How to Practice Piano Without a Piano
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Piano Tips & Guides

How to Practice Piano Without a Piano

A traditional piano can take up a lot of space in your home and many people ask the question “Can I learn piano if I don’t have a piano?”. Sadly, the short answer is no. But, there are some techniques that you can practice to improve your playing when you do have access to keys again. It is possible to strengthen your fingers, improve your control and make them more precise for playing piano. Let’s take a look at how you can practice piano techniques without access to a piano.

Improving Your Dexterity

One of the easiest ways to improve your dexterity to play the piano well is to practice on a flat surface. Any table or desk will do, simply create finger patterns by playing them on the surface. Consider that you technically have five fingers on each hand because your thumb is included for playing. So, you can write out 1-5 numbers randomly and play them with both hands. Start with your dominant hand and then add your other hand later. Eventually, you should be able to “play” with both hands at the same time. You can add an extra challenge by mixing up the number order to improve a finger that’s giving you some problems. If you practice each day, you will notice an improvement when you get back to a piano keyboard.

Sheet Music Studies

If you have time away from a piano, it’s the perfect opportunity to study your favorite sheet music. This is especially true when traveling and you can really learn the notes and marking on pieces you want to learn and play. Try to play the song on the piano in your mind and use the other techniques listed here to help. Each note you play on a flat surface should be struck with correct fingering techniques. This type of learning is known as “visualization” and it’s used in many fields from music to sports. When you can imagine yourself playing a piece perfectly, it will help you to become more familiar with the song. You will notice that you have a better understanding of sheet music and playing will be easier when you get back to your piano.

Practicing Rhythm and Dynamic Playing

The only way to use this technique for practice is to use a metronome. So, this isn’t a quiet method and it’s easy to annoy people if you’re not alone. Most people, especially non-musicians, hate metronome sounds and they are very intentionally repetitive. You can use a metronome app on your phone or an analog unit if you prefer. Set the tempo to an appropriate speed for your level and then practice “playing” scales on your forearm. This will help you to gauge how hard you press against your skin to achieve even pressure from every note played. If you can feel one finger pressing harder than the others, bring it into line with the others and you will have more consistent playing.


Tapping Out Rhythms

This could be annoying, but you can do it quietly if other people are around. Simply tap out a variety of rhythms between hands to improve your timing skills. Tap out a quarter not on your left hand and an eighth note with your right hand. Then attempt some triplets or dotted-rhythms to mix things up a little.

Use a Digital Piano

An acoustic piano is a wonderful instrument to play, but they are usually heavy, expensive and they have a large footprint in your home. An upright traditional piano is easier to live with but many people prefer a digital piano. There are many types of digital piano on the market and there is sure to be one to suit your budget. If you want to practice regularly and you don’t have access to an acoustic piano they are a good substitute. If you can play a piece on a digital piano, the same skills will apply to an acoustic piano too. But, there are three main factors that could affect the transfer of your digital piano playing to a different “real” piano, they are:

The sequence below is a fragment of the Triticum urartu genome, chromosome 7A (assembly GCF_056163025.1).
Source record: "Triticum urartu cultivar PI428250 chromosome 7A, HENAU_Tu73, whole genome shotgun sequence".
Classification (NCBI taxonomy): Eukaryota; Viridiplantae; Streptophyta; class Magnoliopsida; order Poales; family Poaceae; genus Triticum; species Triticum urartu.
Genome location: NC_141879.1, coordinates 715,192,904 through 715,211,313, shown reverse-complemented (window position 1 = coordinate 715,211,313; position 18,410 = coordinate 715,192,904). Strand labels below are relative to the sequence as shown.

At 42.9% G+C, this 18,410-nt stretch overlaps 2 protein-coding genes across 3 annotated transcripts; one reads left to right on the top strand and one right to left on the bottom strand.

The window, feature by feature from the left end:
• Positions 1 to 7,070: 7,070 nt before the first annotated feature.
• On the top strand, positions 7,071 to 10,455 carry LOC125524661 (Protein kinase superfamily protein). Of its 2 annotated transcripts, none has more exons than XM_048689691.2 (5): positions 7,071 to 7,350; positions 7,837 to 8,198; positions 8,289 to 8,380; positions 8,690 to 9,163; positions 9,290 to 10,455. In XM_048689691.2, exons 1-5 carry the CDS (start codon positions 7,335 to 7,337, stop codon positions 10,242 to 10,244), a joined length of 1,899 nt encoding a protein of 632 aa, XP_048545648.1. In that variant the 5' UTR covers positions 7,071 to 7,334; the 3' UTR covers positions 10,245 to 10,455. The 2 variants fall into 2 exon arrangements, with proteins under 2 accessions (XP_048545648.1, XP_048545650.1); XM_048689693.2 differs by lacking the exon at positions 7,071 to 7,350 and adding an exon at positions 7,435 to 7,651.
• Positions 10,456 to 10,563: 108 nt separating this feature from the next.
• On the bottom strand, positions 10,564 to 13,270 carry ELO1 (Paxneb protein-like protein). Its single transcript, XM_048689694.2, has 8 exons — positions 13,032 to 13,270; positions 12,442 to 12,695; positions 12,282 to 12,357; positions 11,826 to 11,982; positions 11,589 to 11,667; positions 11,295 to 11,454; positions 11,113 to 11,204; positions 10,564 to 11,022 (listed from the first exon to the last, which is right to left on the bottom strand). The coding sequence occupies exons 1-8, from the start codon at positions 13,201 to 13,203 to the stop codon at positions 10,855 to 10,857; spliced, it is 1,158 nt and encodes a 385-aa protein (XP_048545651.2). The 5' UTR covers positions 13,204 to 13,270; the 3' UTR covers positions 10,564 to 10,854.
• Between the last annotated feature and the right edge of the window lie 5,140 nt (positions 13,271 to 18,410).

1.Size

Some digital pianos have a full-sized 88-key keyboard, which is ideal when you want to learn piano. Others may have fewer keys which may be an option, if you have very limited space. But, dropping to below a 76-key keyboard is not recommended and it may impede the learning process. Many cheaper keyboards have semi-weighted keys that have a limited dynamic range which makes learning classical music difficult. The best option is to get an 88-key digital piano with fully-weighted keys. If you want a smaller footprint, get an upright model which you can place up against a wall.

2.Volume

Many people don’t pay much attention to the volume of their digital piano. Unless you’re planning to connect your piano to an external sound system you’re going to be using the internal speakers. If those speakers are low quality, you may have a quieter sound. When you transition to a real acoustic piano, you may be shocked at the louder sound. The best compromise is to play your digital piano with headphones or get an instrument with good speakers.

3.Graded Action

When you choose a digital piano, it’s advisable to get a keyboard that has graded action. This is a feature on many modern digital pianos and it doesn’t add much or anything to the price. Graded action is the process that imitates the imbalanced nature of a real acoustic piano. This system makes the lower keys feel heavier than the higher notes and this is progressive from the lowest note upwards. In recent years, this technology has matured and the very best digital pianos are hard to distinguish from the real thing. If you want to make the transition to a traditional piano, choose graded action to make the process easier.

In Conclusion

The best way to practice playing the piano is to sit at a real acoustic piano. But, hopefully, we’ve shown that you can practice some techniques if you don’t have an available piano. Using these methods will help and you will notice a difference next time you play.

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